House Speaker Nancy Pelosi (D-Calif.), returning to her position Thursday as presiding officer of the U.S. House with a new Democratic majority, identified the Equality Act as bipartisan legislation she will seek to pass in the upcoming Congress.
Pelosi referenced the Equality Act, comprehensive legislation that would ban anti-LGBT discrimination under federal law, when identifying other measures with bipartisan support she’d seek to pass, including gun background check legislation and the DREAM Act.
“We will make America fairer by passing the Equality Act to end discrimination against the LGBTQ community,” Pelosi said.
Although the Equality Act had a modicum of bipartisan support in the previous Congress, the two Republicans in the House who co-sponsored the bill — former Reps. Ileana Ros-Lehtinen of Florida and Scott Tayler of Virginia — are no longer serving in the chamber.
Asked by the Blade what Pelosi meant by bipartisan support for the Equality Act in the current 116th Congress, Drew Hammill, a Pelosi spokesperson, said, “The bill has and will continue to have bipartisan support.”
Although the Equality Act now has a good chance of passing the House with Democrats in control of the chamber, the legislation faces significant roadblocks with an expanded Republican majority in the Senate and President Trump in the White House.
But as evidence that divided government can accomplish big legislative achievements, Pelosi invoked the memory of the late former President George H.W. Bush, who signed into law the Americans With Disabilities Act after it was approved by a Democratic Congress.
“I close by remembering a cherished former member of this body, who rose to become a beloved President of the United States, and who, last month, returned to the Capitol once more to lie in state,” Pelosi said. “That week, we honored President George Herbert Walker Bush with eulogies, tributes and tears. Today, I single out one of his great achievements: working with both Democrats and Republicans to write the Americans With Disabilities Act into the laws of our land.”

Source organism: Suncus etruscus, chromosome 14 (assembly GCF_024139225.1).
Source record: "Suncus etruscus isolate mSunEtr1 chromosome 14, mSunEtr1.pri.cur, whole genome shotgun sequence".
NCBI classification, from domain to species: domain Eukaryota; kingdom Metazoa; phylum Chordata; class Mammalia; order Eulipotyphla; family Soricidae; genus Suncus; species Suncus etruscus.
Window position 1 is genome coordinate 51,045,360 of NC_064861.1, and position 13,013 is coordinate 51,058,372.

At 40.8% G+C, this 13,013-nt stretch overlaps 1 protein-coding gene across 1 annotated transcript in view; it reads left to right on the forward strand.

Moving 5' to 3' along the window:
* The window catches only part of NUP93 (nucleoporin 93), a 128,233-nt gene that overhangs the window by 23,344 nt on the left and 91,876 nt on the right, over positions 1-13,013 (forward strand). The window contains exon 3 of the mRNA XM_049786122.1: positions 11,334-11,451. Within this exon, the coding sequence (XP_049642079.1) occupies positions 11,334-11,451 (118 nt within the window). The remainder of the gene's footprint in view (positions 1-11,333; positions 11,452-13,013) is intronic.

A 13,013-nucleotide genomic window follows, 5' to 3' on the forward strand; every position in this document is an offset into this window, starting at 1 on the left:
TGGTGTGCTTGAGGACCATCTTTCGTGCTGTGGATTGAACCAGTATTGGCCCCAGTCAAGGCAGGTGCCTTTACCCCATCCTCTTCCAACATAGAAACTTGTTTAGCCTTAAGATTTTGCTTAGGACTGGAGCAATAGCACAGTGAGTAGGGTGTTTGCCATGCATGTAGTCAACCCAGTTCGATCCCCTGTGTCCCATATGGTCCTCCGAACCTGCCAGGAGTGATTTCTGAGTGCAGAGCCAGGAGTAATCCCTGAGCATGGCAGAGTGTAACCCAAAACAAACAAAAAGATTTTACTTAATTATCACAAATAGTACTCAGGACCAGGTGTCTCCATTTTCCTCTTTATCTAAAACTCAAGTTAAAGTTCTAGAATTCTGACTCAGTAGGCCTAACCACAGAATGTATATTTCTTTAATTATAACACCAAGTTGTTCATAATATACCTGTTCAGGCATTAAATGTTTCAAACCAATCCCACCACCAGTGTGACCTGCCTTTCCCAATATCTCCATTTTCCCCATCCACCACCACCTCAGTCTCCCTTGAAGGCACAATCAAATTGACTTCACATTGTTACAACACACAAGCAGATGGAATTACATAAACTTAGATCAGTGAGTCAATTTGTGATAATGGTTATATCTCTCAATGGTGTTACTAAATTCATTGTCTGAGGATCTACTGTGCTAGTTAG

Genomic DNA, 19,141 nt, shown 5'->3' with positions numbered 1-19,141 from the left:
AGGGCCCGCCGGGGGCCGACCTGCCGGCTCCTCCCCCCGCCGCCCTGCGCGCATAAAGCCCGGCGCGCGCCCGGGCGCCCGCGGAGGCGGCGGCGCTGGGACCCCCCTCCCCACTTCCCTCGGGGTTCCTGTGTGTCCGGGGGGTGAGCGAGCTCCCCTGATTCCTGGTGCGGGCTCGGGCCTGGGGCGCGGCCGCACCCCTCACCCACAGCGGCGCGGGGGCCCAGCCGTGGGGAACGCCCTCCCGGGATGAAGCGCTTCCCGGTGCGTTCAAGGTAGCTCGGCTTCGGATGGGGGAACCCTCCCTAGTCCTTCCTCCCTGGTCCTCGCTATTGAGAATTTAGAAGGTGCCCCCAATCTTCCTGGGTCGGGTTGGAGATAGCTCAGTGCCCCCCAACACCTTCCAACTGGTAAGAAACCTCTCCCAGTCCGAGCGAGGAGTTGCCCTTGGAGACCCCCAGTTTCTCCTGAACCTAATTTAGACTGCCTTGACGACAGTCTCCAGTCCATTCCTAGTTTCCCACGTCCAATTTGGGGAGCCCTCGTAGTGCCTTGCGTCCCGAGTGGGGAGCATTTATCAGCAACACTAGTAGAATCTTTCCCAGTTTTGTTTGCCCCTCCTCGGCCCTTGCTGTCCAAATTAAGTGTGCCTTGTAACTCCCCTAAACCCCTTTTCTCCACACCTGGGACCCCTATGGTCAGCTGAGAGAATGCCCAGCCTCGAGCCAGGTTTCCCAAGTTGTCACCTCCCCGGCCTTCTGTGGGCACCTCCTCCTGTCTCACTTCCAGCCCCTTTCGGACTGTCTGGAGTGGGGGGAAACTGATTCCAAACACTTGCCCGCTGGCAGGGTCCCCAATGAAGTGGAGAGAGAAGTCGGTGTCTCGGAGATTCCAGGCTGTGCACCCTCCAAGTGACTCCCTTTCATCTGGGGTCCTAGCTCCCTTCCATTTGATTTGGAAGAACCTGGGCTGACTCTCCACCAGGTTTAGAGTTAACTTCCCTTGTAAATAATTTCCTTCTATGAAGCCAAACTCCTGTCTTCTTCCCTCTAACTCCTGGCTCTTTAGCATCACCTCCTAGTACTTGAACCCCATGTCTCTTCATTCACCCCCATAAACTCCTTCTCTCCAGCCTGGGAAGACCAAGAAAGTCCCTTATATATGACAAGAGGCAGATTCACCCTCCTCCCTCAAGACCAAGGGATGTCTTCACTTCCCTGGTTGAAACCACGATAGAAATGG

Chad Griffin, president of Human Rights Campaign, praised Pelosi in a statement for vowing the pass the Equality Act in the upcoming Congress.
“Now is the time to move equality forward by advancing the Equality Act to ensure LGBTQ Americans are able to go to work, raise their families, and live their lives free from discrimination,” Griffin said. “Far too many LGBTQ people face unfair and unjust discrimination each and every day with only a patchwork of protections across the country. We are thankful for Speaker Pelosi reaffirming her commitment to advance this critically important legislation and seize this historic moment to make full federal LGBTQ equality a reality.”
Pelosi made the remarks after formally winning on the House floor the vote to become speaker in the 116th Congress. The San Francisco Democrat won 220 votes, easily beating out House Minority Leader Kevin McCarthy (R-Calif.). However, 15 Democrats declined to vote for Pelosi on the House floor.
Sarah Kate Ellis, CEO of the LGBT media watchdog group GLAAD, also hailed the incoming Democratic majority.
“It is a welcome relief that fair-minded, pro-equality lawmakers have returned to the majority in the U.S. House, and now it’s time for them to roll up their sleeves and get to work for all marginalized communities, including LGBTQ Americans,” Ellis said. “As the Trump administration continues to rollback equality in an effort to erase LGBTQ Americans from the nation, we need allies like Speaker Pelosi fighting for us in Congress.”